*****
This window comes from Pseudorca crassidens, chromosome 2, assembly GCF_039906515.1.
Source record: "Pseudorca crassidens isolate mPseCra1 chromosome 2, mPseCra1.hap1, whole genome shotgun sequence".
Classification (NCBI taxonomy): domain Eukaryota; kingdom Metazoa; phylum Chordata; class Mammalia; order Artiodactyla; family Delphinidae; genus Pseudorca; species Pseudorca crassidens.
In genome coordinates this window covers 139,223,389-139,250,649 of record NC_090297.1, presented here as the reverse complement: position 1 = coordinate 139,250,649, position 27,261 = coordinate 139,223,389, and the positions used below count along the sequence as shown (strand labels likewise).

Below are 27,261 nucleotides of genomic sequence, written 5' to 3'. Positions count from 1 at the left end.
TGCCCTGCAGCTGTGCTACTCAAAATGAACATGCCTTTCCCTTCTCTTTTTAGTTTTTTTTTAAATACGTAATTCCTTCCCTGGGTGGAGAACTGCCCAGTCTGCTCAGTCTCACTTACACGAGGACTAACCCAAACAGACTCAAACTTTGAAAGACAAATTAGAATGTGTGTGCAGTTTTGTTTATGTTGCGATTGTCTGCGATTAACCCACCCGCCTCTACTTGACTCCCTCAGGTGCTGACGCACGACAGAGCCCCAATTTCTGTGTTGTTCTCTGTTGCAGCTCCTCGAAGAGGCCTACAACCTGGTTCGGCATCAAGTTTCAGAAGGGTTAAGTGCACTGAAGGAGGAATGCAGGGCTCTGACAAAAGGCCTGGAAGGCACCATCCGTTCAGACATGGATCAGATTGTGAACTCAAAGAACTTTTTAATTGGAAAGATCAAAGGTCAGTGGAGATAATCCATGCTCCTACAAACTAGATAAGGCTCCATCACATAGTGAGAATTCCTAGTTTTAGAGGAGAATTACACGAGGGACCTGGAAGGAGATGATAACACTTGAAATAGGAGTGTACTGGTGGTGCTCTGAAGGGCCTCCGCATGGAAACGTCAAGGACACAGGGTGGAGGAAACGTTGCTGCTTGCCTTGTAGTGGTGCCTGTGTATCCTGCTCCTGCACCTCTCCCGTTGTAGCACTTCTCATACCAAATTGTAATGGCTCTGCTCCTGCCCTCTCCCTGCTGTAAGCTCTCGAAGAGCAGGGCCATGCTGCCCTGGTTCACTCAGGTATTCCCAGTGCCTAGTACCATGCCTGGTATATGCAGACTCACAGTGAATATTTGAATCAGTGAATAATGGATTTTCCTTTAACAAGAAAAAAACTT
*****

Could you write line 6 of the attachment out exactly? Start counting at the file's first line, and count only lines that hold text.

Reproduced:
TGCCCTGCAGCTGTGCTACTCAAAATGAACATGCCTTTCCCTTCTCTTTTTAGTTTTTTTTTAAATACGTAATTCCTTCCCTGGGTGGAGAACTGCCCAGTCTGCTCAGTCTCACTTACACGAGGACTAACCCAAACAGACTCAAACTTTGAAAGACAAATTAGAATGTGTGTGCAGTTTTGTTTATGTTGCGATTGTCTGCGATTAACCCACCCGCCTCTACTTGACTCCCTCAGGTGCTGACGCACGACAGAGCCCCAATTTCTGTGTTGTTCTCTGTTGCAGCTCCTCGAAGAGGCCTACAACCTGGTTCGGCATCAAGTTTCAGAAGGGTTAAGTGCACTGAAGGAGGAATGCAGGGCTCTGACAAAAGGCCTGGAAGGCACCATCCGTTCAGACATGGATCAGATTGTGAACTCAAAGAACTTTTTAATTGGAAAGATCAAAGGTCAGTGGAGATAATCCATGCTCCTACAAACTAGATAAGGCTCCATCACATAGTGAGAATTCCTAGTTTTAGAGGAGAATTACACGAGGGACCTGGAAGGAGATGATAACACTTGAAATAGGAGTGTACTGGTGGTGCTCTGAAGGGCCTCCGCATGGAAACGTCAAGGACACAGGGTGGAGGAAACGTTGCTGCTTGCCTTGTAGTGGTGCCTGTGTATCCTGCTCCTGCACCTCTCCCGTTGTAGCACTTCTCATACCAAATTGTAATGGCTCTGCTCCTGCCCTCTCCCTGCTGTAAGCTCTCGAAGAGCAGGGCCATGCTGCCCTGGTTCACTCAGGTATTCCCAGTGCCTAGTACCATGCCTGGTATATGCAGACTCACAGTGAATATTTGAATCAGTGAATAATGGATTTTCCTTTAACAAGAAAAAAACTT